Monday, December 20, 2010

Cairo and Ancient Egypt

Cairo was a lot of fun.  In its center it has become a typical modern, big city, with lots of traffic, hotels, billboards, etc.  There were, however, many other sections of the city that looked and felt exactly like you would imagine Cairo would in a storybook: a maze of narrow streets lined with markets where everyone is trying to sell you something, smoke from pipes and sheesha bongs filling the air, Middle East music playing, and mosque minarets towering high above you. One of the only negatives was the amount of pollution in the air; at times I could not even see the other end of the street because of the smog.

As fun as Cairo was, more compelling of a reason to visit Egypt is to see the remains of the country´s ancient history.  Standing next to the colossal Pyramids and the Sphinx takes your breath away.  The quantity and level of intricacy of the hieroglyphics which cover every inch of the temples leave you mystified.  You feel like a real life Indian Jones as you descend down into the burial chambers of the Queens and Pharaohs.  For those with even the slightest interest in ancient Egypt, the experience is unbelievable.


Wednesday, December 8, 2010


Though my lack of contact recently may have suggested differently, I am alive and well, and now that I have some time and a stable internet connection, ready to tell the tale of my travels in Africa thus far.

Over the past 35 days, I have been traveling through southern and eastern Africa with an overland tour company called Africa Travel Company (ATC).  ATC and many other companies like it offer camping trips ranging from 1 to 18 weeks.  Travel is done in huge, custom-built 4x4s and groups can be as large as 30 people, not including the trip leader, cook and driver.  There are hundreds of these touring trucks on the road in Africa.  Due to extra safety and transportation concerns, it was decided at the last minute that I would go with an overland tour for this part of my trip.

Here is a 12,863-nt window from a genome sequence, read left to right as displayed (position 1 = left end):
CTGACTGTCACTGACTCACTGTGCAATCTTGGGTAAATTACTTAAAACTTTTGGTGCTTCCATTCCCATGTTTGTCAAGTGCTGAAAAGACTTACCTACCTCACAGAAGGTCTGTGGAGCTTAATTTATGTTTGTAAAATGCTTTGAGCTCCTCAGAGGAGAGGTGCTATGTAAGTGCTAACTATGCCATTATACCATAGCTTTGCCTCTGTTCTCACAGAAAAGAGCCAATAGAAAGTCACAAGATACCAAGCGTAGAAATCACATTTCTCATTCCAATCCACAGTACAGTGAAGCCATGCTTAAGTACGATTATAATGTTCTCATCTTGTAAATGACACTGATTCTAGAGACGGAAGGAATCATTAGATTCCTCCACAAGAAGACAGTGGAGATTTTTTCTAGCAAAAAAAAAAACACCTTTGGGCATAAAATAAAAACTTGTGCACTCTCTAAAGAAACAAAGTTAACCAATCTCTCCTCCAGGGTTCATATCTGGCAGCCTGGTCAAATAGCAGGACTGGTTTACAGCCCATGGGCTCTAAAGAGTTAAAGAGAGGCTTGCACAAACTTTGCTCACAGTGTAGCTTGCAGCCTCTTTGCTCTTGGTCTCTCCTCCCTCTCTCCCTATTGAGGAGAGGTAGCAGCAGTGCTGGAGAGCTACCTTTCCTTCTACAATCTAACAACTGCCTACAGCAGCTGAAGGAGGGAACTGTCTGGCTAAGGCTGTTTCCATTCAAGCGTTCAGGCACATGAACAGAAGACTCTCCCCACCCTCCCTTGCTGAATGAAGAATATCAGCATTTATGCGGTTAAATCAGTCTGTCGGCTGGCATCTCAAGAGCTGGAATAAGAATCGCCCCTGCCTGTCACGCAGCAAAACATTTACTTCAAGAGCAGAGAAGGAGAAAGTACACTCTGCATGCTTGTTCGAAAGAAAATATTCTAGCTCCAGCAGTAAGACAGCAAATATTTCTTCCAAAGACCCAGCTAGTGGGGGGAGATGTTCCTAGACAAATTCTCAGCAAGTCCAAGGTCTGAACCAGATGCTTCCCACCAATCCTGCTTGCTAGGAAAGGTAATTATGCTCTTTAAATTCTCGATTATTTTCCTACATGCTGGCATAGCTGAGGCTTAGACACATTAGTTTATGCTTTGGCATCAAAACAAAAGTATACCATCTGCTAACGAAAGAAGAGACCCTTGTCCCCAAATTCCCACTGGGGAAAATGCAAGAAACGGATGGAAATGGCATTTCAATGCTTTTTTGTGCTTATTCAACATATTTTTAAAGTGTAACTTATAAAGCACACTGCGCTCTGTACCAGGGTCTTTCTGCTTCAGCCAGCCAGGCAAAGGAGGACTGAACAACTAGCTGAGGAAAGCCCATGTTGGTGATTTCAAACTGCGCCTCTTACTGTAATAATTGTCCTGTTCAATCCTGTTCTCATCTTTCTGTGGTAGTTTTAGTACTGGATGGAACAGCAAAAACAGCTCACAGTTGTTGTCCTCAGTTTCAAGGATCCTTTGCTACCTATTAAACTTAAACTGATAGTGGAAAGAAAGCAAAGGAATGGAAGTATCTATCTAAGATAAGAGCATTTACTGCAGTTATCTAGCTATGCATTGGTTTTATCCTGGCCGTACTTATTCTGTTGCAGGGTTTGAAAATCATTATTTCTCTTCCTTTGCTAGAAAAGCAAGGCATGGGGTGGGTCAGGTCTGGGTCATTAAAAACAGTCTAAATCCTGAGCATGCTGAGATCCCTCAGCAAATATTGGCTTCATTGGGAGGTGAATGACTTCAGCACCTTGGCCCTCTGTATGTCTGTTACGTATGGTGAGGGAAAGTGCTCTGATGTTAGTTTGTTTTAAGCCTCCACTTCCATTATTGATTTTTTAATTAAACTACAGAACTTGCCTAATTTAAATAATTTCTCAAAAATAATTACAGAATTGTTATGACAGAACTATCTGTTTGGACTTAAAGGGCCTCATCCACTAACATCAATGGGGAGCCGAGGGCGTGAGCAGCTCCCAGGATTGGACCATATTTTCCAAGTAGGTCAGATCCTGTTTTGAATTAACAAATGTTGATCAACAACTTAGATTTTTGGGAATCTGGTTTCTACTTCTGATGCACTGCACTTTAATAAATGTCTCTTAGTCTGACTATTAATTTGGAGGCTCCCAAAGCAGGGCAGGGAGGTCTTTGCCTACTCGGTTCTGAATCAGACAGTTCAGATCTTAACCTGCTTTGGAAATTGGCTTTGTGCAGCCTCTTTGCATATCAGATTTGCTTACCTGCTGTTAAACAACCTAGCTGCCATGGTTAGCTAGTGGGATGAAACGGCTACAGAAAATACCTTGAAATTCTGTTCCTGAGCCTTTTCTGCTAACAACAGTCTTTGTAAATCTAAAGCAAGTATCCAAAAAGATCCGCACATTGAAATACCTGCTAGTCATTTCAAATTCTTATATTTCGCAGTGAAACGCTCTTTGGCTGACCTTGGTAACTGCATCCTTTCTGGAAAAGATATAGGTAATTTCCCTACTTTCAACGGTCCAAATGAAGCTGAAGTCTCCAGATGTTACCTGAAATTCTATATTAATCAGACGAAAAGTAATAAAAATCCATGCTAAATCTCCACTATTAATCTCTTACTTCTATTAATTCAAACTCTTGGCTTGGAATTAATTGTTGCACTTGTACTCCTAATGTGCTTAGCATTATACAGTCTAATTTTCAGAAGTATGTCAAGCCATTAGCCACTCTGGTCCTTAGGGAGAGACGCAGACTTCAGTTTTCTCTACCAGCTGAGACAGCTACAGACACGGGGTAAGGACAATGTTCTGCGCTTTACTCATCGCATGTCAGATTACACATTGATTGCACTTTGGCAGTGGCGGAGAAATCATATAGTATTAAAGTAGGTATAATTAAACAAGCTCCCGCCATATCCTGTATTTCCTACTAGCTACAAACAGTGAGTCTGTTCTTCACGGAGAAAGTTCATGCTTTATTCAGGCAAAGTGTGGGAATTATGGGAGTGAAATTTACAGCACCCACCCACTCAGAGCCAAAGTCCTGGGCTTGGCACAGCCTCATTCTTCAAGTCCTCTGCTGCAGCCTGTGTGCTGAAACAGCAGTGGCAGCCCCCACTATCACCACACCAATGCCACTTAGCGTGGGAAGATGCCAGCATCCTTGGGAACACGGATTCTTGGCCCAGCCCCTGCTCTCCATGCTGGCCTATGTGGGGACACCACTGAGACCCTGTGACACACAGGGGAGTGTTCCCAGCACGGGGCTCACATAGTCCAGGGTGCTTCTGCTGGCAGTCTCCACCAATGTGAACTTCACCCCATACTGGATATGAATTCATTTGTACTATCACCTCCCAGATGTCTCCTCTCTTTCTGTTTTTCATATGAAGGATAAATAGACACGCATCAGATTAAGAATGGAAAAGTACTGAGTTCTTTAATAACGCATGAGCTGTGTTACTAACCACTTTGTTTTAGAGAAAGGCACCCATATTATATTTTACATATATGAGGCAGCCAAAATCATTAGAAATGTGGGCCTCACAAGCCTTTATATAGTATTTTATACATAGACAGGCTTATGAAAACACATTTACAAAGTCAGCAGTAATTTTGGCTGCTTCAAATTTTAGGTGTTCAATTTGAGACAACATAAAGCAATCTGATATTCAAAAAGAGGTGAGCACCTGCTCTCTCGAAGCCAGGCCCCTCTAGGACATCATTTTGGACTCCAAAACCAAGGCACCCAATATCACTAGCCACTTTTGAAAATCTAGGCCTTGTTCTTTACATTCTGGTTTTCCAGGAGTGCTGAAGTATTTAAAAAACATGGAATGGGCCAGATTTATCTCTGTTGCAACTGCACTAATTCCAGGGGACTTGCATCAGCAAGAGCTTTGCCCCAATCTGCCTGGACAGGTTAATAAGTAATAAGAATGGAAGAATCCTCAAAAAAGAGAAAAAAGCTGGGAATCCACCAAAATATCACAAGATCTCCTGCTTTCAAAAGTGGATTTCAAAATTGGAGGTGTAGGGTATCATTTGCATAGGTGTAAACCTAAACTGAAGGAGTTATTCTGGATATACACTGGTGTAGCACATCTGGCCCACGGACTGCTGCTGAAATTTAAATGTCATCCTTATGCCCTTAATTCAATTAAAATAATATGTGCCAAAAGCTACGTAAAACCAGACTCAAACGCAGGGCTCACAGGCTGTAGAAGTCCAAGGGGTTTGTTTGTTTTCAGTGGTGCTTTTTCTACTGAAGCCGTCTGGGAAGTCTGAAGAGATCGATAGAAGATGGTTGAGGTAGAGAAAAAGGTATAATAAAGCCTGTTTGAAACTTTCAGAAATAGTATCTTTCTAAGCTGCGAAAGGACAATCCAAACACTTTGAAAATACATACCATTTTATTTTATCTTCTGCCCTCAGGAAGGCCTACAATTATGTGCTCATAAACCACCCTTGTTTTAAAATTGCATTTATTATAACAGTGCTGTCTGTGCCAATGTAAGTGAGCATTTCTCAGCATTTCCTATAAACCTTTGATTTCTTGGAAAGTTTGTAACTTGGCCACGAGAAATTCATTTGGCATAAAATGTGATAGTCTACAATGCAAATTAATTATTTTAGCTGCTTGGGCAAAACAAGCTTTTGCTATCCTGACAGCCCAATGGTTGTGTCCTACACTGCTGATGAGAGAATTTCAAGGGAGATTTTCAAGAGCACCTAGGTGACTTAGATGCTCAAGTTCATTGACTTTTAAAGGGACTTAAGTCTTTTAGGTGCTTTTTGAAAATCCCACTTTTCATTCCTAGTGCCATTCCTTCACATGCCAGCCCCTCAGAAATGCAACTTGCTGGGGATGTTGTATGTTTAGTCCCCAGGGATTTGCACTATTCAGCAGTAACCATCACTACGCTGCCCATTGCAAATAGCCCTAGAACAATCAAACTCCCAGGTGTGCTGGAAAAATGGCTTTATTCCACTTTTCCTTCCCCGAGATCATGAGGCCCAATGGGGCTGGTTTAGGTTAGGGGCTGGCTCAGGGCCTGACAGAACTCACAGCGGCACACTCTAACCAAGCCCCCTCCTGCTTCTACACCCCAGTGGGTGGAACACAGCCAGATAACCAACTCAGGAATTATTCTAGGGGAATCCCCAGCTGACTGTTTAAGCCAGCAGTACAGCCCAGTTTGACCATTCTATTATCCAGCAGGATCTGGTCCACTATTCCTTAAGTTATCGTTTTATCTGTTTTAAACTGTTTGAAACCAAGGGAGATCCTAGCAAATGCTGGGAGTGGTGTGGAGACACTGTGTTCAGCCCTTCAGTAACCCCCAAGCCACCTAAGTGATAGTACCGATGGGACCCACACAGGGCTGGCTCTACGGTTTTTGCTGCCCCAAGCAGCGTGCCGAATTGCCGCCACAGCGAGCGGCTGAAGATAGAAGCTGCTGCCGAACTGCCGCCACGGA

The choice was a good one, I had an unbelievable time!  We visited every notable destination, explored every major national park and had the chance to do every dream activity, all the while growing closer as a group through daily tasks, long drive-days and the occasional partying.  Lastly, and perhaps most importantly, we had several opportunities to learn about the cultural, economic and health situations of the countries we were in.  This was through visits to village hospitals, schools and orphanages.  These experiences were not only the most eye-opening, but the most enjoyable and rewarding out of the whole trip.

There are now 500+ new pictures in my online album.  They do not have captions yet but I plan on adding some soon.

I am in Nairobi, Kenya currently, but in the morning I am flying to Cairo, where I will explore the many pyramids and temples for one week before moving on to Europe.  Wish me luck and enjoy the pictures (and videos)!

Wednesday, October 27, 2010

Elevation and Altitude

Elevation and altitude have shaped much of my experience in South America over the past several weeks.  Because of this, I thought I would share some of the heights at which I have been and will be later on this year.  I have also included a few other locations to help give perspective.
Sea Level:  0 meters (0 feet), 20.9% Oxygen
Charlottesville, Virginia:  170 meters (557 feet), 20.5% Oxygen
Ashburn, Virginia:  240 meters (787 feet), 20.3% Oxygen
Mile-high Stadium, Denver, Colorado:  1,609 meters (5,280 feet), 17.4% Oxygen
Machu Picchu, Peru:  2,430 meters (7,970 feet), 15.4% Oxygen
La Paz, Bolivia:  3,631 meters (11,913 feet), 13.2% Oxygen
Tungurahua Volcano, Ecuador:  5,023 meters (16,480 feet), 11% Oxygen
Everest Base Camp, Nepal:  5,360 meters (17,590 feet), 10.7% Oxygen
Mount Kilimanjaro, Tanzania:  5,895 meters (19,340 feet), 10% Oxygen
Mount Everest Summit, Nepal:  8,850 meters (29,035 feet), 6.8% Oxygen

*Technical Note: The oxygen percentages stated are not the actual concentration levels, which always remain at 20.9%.  They represent the theoretical, effective concentration levels due to a decrease in the number of oxygen molecules available per breath.